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The heart of the Home: Not Yet Across

Hexagram 37, People in the Home, defines a safe space. Within it we can find our place with one another, and become confident enough in our own identities that we can eventually reach out beyond its walls.

The first line of the hexagram sets up those all-important walls:
‘With barriers, there is a home.
Regrets vanish.’
It’s a very clear line: walls create a home; they separate ‘inside’ from ‘outside’, so there can be a secure, close-knit group within. In readings, this line very often points to the need to set limits, to have ground rules, without which there can be no mutual understanding. Fences, as Wu Jing Nuan comments on this line, make good neighbours.

When the ‘boundaries’ – the first and last line – of a hexagram are ignored, you can build its nuclear hexagram from the core lines: 234,345. (Here’s an illustrated explanation of this.) Do this with 37 and you find its core is Hexagram 64, Not Yet Across. Which might seem odd: how come the core of People in the Home unfolds into this state of flux, where nothing is in its place and everything is still to be done?

Maybe this points to the same truth as does this quotation from Deepak Chopra (part of a longer excerpt from his The Book of Secrets at the Cygnus review :

‘Imagine a house with four walls and a roof. If the house burns down, the walls and roof collapse. But the space inside isn’t affected. You can hire an architect to design a new house, and after you build it, the space inside still hasn’t been affected. By building a house you are only dividing unbounded space into inside and outside. This division is an illusion. The ancient sages said that your body is like that house. It’s built at birth and burns down when you die, yet the Akasha, or soul space, remains unchanged; it remains unbounded.’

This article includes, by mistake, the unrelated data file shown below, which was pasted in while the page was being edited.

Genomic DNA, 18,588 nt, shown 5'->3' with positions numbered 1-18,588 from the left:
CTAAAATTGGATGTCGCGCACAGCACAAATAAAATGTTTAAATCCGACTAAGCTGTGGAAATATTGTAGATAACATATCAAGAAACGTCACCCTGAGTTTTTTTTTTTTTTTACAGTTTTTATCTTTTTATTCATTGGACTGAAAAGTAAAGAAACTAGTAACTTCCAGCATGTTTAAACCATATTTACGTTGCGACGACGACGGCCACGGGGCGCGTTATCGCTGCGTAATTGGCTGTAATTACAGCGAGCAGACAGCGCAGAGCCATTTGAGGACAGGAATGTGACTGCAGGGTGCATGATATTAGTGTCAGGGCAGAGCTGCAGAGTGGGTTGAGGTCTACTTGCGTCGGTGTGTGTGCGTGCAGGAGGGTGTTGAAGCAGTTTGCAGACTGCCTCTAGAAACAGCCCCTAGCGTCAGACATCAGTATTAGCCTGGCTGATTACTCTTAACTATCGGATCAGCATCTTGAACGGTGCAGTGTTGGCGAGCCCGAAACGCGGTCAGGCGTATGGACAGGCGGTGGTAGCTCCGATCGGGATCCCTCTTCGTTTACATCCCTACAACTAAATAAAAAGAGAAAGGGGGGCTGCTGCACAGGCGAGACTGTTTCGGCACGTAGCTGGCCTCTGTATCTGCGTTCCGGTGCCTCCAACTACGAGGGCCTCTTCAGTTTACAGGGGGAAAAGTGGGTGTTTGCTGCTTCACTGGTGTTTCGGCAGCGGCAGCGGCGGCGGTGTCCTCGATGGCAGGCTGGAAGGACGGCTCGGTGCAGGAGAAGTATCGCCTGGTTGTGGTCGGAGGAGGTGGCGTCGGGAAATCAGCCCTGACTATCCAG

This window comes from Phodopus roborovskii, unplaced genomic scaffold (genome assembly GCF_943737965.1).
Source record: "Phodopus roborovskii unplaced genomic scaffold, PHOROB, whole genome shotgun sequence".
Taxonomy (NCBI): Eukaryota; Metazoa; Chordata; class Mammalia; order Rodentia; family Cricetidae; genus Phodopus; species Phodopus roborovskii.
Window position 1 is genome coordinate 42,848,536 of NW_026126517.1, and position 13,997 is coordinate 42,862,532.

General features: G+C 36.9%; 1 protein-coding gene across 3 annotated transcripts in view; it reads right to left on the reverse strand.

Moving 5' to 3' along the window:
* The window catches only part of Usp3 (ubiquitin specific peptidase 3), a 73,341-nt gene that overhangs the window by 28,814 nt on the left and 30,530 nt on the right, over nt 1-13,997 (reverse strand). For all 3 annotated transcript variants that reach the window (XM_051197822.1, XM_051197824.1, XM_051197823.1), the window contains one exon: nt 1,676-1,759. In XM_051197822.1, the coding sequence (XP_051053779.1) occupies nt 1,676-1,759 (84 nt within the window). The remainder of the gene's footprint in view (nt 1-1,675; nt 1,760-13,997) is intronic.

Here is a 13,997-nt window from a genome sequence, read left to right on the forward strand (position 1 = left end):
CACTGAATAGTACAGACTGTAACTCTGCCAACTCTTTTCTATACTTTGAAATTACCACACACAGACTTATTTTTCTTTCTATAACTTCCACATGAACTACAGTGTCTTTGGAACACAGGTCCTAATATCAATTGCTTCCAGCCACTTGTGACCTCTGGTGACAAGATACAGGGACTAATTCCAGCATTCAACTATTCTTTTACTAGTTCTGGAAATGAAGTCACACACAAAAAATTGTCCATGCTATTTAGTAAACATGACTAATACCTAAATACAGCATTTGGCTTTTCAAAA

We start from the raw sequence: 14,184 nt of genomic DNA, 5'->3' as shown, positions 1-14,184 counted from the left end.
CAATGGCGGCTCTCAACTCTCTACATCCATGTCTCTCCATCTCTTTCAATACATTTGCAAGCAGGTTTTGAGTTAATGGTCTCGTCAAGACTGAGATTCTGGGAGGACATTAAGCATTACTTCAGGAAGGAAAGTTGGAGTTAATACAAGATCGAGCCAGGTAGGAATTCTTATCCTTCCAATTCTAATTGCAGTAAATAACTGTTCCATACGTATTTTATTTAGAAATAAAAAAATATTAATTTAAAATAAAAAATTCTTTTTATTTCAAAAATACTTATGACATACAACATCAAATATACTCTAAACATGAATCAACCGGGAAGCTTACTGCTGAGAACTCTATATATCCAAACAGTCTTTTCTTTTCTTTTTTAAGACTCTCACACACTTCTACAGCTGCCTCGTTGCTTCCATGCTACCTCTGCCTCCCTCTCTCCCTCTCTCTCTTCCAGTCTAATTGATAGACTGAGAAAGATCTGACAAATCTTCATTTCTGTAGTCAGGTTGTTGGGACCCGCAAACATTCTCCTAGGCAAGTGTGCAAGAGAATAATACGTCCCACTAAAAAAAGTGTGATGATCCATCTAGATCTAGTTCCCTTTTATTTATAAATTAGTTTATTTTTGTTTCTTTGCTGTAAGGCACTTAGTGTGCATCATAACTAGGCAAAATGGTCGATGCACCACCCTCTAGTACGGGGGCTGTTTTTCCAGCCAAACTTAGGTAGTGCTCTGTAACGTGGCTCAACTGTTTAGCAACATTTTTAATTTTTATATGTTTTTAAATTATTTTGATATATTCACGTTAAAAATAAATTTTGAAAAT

6 responses to The heart of the Home: Not Yet Across

  1. From the universal perspecitive:

    flipping the top and bottom lines of any hexagram will give you the skeletal form of that hexagram, and so an empty space in need of filling – even if there are no walls, only POTENTIALS, so the empty space is still present. This is the ’27-ness’ of a hexagram. The 27-ness of 37 is described by analogy to characteristics of 39 – a focus on something/someone ‘sticking out’ and going against the mindless flow – and for being a haven for those caught in the mindless flow (the ‘negative’ side is where what is sticking out is obstructive and so we bypass it by flowing around it)

    The rigidity of 37 reflects the perfect ordering in a ‘family’ where all have their correct positions (and so there is no competition and within is a tension-releasing environment that is IMPLICIT in nature – as compared to the explicit tension release of 40)

    Family as such represents any collective, small or large. Using XOR we can come up with the 64-ness of 37. This is represented by analogy to the characteristics of 43.

    010101
    101011
    ———-
    111110

    Chris.

  2. I can see the translation of xian to “barriers” and how that makes sense.
    However xian in 26.3 means “practicing” or “familiarizing,” and it can similarly mean “familiar.” In 37.1
    “Familiar is the home” or
    “Familiar is the family”
    also makes sense to me, highlighting the “close-knit” aspect.

    Ewald

  3. 26.3 is a pig to translate, but I think ‘xian’ there can also be understood as ‘barriers’. ‘Daily making fences, making carts, patrolling.’ (LiSe).

  4. Can you imagine it as a ‘to do’ list? Like ‘Daily: emails, monitor forum, try to think up new blog posts.’ Only involving more horses.

  5. That’s indeed a way to do away with the verb, and keep close to the meaning of xian as the original picture. It could be checking fences for breaches. But is it necessary for xian to keep to that meaning? Is it impossible that it can mean “practicing?”
    With translating xian as “practicing” the meaning of the line is a bit more within the theme of the hexagram of restraint and cultivation, imo. And practicing seems more a kind of hardship (jian) then going through a to do list.
    Then there’s of course the horse, is it chased, or does it chase or perhaps follow? I think that “a good horse chases” and to get it do so, daily practicing is needed.

    Ewald

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